2 January 11
5–7 p.m.
full class practices – 3 or 4 volunteers; group discussions
3 January 18
5–7 p.m.
everyone prepares and practices a 15 minute introduction for a class they are teaching (or will teach)
4 January 25
5–7 p.m.
everyone prepares and practices a 15 minute introduction for a class they are teaching (or will teach)
5 February 1
5–7 p.m.
everyone prepares and practices a 15 minute introduction for a class they are teaching (or will teach)
6 February 8
5–7 p.m.
reflective class discussion; social

Enrollment

The course will be capped at 16 students. It is expected that students attend all sessions.

Evaluation

Preparation of at least three, and possibly four or five, “first 15 minute” teaching and learning sessions. Submission of a maximum three page reflection essay, due February 8.

Peer Instruction with Clickers: Increasing Student Engagement, Learning, and Success

This course is open to Dalhousie faculty only

 

Course Description

Peer instruction is a powerful, evidence-based instructional strategy that provides opportunities for students to engage and interact during synchronous online and in-person classes. In a typical episode of peer instruction,

  1. the instructor poses a conceptually-challenging question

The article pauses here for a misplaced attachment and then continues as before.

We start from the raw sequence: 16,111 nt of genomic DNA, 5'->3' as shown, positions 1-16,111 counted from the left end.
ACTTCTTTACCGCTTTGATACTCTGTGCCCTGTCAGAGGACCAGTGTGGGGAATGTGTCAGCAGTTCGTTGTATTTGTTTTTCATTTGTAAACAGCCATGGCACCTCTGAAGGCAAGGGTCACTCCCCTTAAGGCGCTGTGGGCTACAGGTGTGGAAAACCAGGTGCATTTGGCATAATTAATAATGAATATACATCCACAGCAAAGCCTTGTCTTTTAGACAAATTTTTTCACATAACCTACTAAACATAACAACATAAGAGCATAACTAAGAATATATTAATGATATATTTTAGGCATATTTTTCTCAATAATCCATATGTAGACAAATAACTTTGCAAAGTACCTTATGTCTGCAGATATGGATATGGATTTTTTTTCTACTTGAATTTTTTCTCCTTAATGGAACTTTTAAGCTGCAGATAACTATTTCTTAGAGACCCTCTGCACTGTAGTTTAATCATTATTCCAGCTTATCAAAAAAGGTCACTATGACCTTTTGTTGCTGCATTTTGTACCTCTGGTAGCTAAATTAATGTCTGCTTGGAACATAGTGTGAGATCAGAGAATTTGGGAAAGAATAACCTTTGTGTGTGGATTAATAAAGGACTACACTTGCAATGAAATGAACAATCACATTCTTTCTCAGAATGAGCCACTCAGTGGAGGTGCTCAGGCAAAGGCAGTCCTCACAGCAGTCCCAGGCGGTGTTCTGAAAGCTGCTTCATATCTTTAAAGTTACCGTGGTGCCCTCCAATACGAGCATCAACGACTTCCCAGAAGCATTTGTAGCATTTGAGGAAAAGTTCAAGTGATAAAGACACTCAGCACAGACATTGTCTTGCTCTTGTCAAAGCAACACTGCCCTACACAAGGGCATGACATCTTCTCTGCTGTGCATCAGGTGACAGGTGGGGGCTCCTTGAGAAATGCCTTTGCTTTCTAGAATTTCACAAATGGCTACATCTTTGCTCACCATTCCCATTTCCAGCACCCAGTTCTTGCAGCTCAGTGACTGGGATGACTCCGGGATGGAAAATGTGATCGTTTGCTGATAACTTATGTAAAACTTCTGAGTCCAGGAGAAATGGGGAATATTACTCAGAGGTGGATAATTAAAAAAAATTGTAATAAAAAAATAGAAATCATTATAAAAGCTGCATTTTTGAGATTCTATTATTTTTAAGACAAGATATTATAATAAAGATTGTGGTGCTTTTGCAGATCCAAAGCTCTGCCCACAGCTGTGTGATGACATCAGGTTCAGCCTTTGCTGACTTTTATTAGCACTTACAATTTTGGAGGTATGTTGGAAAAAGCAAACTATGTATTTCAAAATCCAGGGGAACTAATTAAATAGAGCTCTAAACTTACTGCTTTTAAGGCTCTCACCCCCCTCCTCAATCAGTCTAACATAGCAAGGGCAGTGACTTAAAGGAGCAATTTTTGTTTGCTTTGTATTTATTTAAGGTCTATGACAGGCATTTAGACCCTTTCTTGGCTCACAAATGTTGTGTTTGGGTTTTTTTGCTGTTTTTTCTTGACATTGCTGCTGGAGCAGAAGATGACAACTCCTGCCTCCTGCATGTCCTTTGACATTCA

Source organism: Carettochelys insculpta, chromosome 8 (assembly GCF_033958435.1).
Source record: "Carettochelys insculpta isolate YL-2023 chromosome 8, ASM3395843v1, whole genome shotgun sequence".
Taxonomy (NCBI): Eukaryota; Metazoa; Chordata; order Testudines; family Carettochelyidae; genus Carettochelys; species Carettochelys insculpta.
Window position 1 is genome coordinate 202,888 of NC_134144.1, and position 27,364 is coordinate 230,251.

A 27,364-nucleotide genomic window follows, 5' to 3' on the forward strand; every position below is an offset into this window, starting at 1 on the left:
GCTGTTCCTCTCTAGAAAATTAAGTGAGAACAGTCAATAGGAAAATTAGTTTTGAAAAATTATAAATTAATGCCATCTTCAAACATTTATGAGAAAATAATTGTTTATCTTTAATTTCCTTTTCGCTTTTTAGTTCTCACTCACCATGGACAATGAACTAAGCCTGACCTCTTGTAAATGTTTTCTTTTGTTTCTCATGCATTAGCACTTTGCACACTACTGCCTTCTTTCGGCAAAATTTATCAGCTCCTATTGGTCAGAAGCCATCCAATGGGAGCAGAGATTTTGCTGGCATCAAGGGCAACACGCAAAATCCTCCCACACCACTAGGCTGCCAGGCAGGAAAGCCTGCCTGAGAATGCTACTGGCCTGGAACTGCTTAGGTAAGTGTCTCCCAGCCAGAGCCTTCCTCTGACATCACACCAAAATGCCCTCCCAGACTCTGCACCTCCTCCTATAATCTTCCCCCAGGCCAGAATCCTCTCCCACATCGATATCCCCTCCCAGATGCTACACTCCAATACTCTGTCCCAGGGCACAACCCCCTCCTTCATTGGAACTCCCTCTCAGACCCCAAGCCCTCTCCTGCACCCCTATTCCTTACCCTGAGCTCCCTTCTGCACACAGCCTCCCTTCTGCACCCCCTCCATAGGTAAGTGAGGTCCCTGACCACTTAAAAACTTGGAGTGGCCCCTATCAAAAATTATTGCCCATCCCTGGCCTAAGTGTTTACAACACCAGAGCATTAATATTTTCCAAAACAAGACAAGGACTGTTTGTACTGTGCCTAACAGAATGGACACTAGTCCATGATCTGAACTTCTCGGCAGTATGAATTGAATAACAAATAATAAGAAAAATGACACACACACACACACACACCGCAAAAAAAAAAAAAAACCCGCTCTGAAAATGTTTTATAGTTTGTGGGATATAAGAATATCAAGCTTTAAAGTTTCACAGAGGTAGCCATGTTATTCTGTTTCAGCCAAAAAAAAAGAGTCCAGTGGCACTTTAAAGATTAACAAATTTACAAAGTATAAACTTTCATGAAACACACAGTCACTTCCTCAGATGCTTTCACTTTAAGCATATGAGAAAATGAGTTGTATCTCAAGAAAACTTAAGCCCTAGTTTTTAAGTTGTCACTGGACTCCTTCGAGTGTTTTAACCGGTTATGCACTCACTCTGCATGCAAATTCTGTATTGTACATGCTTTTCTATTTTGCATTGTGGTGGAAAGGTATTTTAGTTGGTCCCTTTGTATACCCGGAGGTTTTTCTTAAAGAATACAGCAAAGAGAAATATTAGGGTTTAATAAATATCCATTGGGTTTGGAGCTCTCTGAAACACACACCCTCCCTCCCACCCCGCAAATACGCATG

2. each student thinks about the question submit their answer using a physical or virtual “clicker”
  3. students discuss the question and their answers in small groups
  4. students may vote a second time, depending on the nature of the question
  5. the instructor leads a class-wide discussion where students share their thinking
  6. the instructor models expert-like thinking and confirms why the right answers are right and the wrong answers are wrong

What to Expect

In this series of six, 90-minute, online sessions, we’ll explore the element of peer instruction and you’ll have opportunities to discuss (and experience) it. Before each session, you can expect 30-60 minutes of reading, writing, and responding as you integrate the elements of peer instruction into the context of your course. By the end of this course, you should be able to